Pig (1998)PIG (1998) – This cult horror film was a joint project between the legendary Rozz Williams and Nico B. I’m about to commit cinematic blasphemy by pointing out that in my opinion this is one of the most overrated “art” films of all time. Maybe if Pig had come out before Luis Bunuel’s Un Chien Andalou from NINETEEN TWENTY-NINE it might deserve the praise heaped upon it.   

As it is, though, not only has this film not stood up under the test of time but it’s even difficult to see why it was so acclaimed back in 1998. By then movies like Tetsuo and both Nekromantik flicks had already pushed past many boundaries that Pig doesn’t even approach, let alone challenge.    

The film is in black & white and depicts a (sometimes) pig-masked serial killer who tortures his prey before killing them. His “calling card” of sorts is his habit of carving the word “PIG” on the bare chests of his victims. An obviously willing and masochistic male victim has a rendezvous with the serial killer and the pair travel to an abandoned, run-down house in the desert, numbered “1334” (the title of the sequel Nico B made years later).   

The murderer ritually binds, tortures and kills his victim in scenes that are incredibly mild in these post-Hostel times. Even the vaunted “penis mutilation” scene seems to have been done with a Whizinator or some other form of prosthetic. Jorg Buttgereit’s Schramm from a few years earlier had done cock torture better. Plus it was self-inflicted cock torture in that movie.  

Why God Permits EvilPig‘s biggest claim to cult status is the Satano-Nazi book titled Why God Permits Evil which is frequently consulted by the pig-masked killer like it’s a cross between the Necronomicon and a cookbook. Some editions of the film come with slimmed-down (40 pages) copies of the actual book, loaded with excellent artwork and eerie poetry by Williams. The book is much more entertaining than the movie.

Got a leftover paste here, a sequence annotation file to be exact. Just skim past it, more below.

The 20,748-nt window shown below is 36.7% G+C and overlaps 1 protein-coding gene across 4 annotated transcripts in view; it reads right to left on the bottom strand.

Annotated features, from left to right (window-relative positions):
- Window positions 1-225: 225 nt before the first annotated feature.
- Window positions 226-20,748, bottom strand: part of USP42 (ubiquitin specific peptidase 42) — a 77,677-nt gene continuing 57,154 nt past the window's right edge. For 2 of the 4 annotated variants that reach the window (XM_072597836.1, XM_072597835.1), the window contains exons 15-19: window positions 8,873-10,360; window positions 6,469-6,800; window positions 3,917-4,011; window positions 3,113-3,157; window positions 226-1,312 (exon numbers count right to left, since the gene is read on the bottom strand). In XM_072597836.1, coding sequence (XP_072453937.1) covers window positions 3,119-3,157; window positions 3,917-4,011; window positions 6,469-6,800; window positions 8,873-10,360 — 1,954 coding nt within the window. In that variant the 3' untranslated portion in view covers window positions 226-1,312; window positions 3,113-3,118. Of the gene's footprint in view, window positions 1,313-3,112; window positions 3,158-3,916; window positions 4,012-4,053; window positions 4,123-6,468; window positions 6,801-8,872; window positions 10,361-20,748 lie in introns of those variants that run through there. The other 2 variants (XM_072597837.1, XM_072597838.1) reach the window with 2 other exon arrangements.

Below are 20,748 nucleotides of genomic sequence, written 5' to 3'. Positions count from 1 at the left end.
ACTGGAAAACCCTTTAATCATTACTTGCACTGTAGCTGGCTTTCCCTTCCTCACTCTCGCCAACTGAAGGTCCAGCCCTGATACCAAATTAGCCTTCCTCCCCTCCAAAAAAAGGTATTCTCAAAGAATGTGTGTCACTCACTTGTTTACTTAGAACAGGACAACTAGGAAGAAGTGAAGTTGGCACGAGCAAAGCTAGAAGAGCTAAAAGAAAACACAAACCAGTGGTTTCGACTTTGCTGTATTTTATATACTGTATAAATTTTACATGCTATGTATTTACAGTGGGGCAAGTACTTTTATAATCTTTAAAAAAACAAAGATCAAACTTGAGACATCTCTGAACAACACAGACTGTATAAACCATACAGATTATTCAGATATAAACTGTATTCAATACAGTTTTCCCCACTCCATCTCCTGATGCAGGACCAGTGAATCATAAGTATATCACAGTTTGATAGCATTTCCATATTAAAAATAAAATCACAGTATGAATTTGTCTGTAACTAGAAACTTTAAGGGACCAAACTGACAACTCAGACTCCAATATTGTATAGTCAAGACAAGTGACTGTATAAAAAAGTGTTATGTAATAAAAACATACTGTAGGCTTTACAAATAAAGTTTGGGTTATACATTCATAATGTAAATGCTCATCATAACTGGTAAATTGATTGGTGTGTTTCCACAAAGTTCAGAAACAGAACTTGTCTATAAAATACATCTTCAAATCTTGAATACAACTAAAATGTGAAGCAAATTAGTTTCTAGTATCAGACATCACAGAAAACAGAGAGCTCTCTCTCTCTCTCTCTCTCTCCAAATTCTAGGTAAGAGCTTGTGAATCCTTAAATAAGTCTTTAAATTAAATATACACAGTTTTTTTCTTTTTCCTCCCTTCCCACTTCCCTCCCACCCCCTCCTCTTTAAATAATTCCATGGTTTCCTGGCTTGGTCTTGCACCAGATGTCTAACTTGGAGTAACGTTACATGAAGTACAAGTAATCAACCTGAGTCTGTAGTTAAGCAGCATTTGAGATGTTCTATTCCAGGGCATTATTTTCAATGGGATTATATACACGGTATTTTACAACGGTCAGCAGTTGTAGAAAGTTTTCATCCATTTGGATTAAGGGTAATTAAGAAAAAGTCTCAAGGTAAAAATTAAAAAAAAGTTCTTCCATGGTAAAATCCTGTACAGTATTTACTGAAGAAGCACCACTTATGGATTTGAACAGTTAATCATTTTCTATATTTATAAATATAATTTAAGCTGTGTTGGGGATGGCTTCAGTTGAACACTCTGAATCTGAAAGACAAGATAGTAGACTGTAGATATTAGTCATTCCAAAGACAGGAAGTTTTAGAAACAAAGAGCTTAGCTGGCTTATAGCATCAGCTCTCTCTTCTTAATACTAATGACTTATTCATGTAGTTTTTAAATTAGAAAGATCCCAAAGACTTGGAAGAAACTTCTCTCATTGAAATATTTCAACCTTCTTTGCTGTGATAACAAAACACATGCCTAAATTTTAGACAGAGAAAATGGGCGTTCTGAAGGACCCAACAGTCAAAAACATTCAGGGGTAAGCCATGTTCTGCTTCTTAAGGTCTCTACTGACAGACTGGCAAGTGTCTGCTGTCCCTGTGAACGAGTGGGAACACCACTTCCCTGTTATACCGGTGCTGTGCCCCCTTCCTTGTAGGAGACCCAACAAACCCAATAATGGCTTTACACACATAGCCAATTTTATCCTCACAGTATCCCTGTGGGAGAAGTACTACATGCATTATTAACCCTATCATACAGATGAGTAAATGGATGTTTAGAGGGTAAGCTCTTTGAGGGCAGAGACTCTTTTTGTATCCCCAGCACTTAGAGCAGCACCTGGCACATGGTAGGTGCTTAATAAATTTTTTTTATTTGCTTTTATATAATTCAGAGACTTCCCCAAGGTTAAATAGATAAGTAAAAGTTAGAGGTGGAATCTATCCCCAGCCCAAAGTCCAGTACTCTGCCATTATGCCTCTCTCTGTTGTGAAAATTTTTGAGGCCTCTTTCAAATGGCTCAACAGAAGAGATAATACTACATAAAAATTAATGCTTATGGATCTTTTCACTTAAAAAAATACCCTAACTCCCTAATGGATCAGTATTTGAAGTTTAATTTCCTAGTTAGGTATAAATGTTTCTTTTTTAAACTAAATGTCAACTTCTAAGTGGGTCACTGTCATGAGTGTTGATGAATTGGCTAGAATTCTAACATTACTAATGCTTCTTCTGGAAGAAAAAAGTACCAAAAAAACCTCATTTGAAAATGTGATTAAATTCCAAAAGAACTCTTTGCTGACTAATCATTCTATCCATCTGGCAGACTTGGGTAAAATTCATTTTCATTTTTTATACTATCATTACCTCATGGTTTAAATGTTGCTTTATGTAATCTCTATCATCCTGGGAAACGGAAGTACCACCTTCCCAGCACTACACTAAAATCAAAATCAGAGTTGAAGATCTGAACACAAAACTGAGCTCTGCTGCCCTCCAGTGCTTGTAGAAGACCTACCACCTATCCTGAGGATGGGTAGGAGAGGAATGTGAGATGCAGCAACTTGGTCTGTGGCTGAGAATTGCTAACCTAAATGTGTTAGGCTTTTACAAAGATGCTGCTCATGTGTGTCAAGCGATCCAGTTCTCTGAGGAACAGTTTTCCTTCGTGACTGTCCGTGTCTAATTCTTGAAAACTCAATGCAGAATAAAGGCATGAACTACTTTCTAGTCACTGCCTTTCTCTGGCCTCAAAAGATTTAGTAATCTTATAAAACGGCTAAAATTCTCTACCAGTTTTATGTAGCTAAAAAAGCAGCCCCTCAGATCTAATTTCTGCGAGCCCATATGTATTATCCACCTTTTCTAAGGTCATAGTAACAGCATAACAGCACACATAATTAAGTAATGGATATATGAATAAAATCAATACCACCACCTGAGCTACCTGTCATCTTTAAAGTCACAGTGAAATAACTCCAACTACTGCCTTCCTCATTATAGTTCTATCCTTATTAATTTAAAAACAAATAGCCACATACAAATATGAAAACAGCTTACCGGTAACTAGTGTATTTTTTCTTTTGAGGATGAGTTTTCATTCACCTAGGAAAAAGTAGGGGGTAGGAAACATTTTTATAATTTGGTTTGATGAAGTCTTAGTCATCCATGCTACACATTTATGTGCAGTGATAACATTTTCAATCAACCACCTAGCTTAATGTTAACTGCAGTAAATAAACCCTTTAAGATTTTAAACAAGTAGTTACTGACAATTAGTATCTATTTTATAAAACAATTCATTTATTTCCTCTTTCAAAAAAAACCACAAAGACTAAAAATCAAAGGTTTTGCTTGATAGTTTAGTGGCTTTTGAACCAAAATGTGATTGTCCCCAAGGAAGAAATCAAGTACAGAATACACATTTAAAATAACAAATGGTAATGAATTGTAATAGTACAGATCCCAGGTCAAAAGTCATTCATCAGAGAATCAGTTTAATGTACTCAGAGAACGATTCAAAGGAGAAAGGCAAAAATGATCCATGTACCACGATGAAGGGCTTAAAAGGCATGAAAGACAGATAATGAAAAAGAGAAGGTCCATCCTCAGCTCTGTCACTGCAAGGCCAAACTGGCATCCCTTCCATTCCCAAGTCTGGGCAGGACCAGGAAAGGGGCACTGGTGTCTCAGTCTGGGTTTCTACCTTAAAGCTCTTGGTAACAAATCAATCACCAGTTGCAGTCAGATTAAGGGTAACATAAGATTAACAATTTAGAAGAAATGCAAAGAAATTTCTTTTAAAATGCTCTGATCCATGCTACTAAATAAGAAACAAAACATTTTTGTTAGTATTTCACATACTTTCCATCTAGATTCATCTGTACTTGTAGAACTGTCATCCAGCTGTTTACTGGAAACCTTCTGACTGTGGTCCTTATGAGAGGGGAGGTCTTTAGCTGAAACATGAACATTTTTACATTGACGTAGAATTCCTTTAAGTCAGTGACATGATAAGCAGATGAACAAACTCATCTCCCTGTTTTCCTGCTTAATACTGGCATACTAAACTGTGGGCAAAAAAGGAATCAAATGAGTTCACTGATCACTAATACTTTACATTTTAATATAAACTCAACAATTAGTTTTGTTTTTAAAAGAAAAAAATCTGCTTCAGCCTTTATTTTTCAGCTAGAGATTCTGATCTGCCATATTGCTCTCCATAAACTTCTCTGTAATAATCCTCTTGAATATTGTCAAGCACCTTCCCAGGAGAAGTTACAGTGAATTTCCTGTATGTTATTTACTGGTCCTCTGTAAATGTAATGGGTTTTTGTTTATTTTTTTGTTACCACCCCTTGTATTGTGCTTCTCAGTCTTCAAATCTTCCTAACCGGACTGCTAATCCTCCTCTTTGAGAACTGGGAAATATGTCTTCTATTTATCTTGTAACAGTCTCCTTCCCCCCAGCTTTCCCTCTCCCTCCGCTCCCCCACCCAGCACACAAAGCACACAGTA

There are surreal scenes in Pig that imply the killer and the victim are “becoming as one” and other symbolism straight out of film school projects. Even at just 23 minutes Pig overstays its welcome and I found myself bored. The biggest compliment I can pay to this movie is that, if it hadn’t been preceded by seven decades of transgressive cinema it would have been a turning point in the art of film. 

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© Edward Wozniak and Balladeer’s Blog, 2015. Unauthorized use and/or duplication of this material without express and written permission from this blog’s author and/or owner is strictly prohibited. Excerpts and links may be used, provided that full and clear credit is given to Edward Wozniak and Balladeer’s Blog with appropriate and specific direction to the original content.


Filed under Bad and weird movies

8 responses to “CULT FILM: PIG (1998)

  1. I think your off on this one. This is a work of genius.

  2. I never heard of half the movies you review. It’s fun finding new ones like this.

  3. Sonny

    You said it perfectly with the comparison to a student film.

  4. Emerald

    Dull rehash of other movies. You were right.

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